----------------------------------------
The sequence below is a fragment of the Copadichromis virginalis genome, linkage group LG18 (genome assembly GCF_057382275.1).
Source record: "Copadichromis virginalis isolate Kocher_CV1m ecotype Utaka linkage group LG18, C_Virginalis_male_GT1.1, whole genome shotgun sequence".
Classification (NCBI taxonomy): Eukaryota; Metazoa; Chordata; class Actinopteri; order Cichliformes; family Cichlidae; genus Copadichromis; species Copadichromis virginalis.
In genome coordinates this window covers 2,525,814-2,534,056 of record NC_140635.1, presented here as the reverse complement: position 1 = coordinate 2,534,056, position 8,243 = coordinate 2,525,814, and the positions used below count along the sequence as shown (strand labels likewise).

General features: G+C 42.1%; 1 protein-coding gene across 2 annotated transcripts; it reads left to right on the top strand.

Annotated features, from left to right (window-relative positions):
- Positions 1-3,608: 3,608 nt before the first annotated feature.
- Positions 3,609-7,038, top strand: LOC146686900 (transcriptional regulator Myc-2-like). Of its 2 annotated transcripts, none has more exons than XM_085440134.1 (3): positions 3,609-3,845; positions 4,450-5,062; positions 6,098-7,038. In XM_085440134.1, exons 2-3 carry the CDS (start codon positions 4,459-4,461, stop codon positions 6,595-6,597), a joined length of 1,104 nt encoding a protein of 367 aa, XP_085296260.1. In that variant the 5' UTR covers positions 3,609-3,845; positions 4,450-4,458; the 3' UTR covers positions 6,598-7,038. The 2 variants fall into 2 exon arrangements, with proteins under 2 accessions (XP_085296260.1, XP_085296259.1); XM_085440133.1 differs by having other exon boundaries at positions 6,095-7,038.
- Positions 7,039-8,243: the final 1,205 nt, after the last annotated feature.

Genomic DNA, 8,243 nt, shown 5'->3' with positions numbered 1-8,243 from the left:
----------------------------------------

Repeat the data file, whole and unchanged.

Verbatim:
The sequence below is a fragment of the Copadichromis virginalis genome, linkage group LG18 (genome assembly GCF_057382275.1).
Source record: "Copadichromis virginalis isolate Kocher_CV1m ecotype Utaka linkage group LG18, C_Virginalis_male_GT1.1, whole genome shotgun sequence".
Classification (NCBI taxonomy): Eukaryota; Metazoa; Chordata; class Actinopteri; order Cichliformes; family Cichlidae; genus Copadichromis; species Copadichromis virginalis.
In genome coordinates this window covers 2,525,814-2,534,056 of record NC_140635.1, presented here as the reverse complement: position 1 = coordinate 2,534,056, position 8,243 = coordinate 2,525,814, and the positions used below count along the sequence as shown (strand labels likewise).

General features: G+C 42.1%; 1 protein-coding gene across 2 annotated transcripts; it reads left to right on the top strand.

Annotated features, from left to right (window-relative positions):
- Positions 1-3,608: 3,608 nt before the first annotated feature.
- Positions 3,609-7,038, top strand: LOC146686900 (transcriptional regulator Myc-2-like). Of its 2 annotated transcripts, none has more exons than XM_085440134.1 (3): positions 3,609-3,845; positions 4,450-5,062; positions 6,098-7,038. In XM_085440134.1, exons 2-3 carry the CDS (start codon positions 4,459-4,461, stop codon positions 6,595-6,597), a joined length of 1,104 nt encoding a protein of 367 aa, XP_085296260.1. In that variant the 5' UTR covers positions 3,609-3,845; positions 4,450-4,458; the 3' UTR covers positions 6,598-7,038. The 2 variants fall into 2 exon arrangements, with proteins under 2 accessions (XP_085296260.1, XP_085296259.1); XM_085440133.1 differs by having other exon boundaries at positions 6,095-7,038.
- Positions 7,039-8,243: the final 1,205 nt, after the last annotated feature.

Genomic DNA, 8,243 nt, shown 5'->3' with positions numbered 1-8,243 from the left: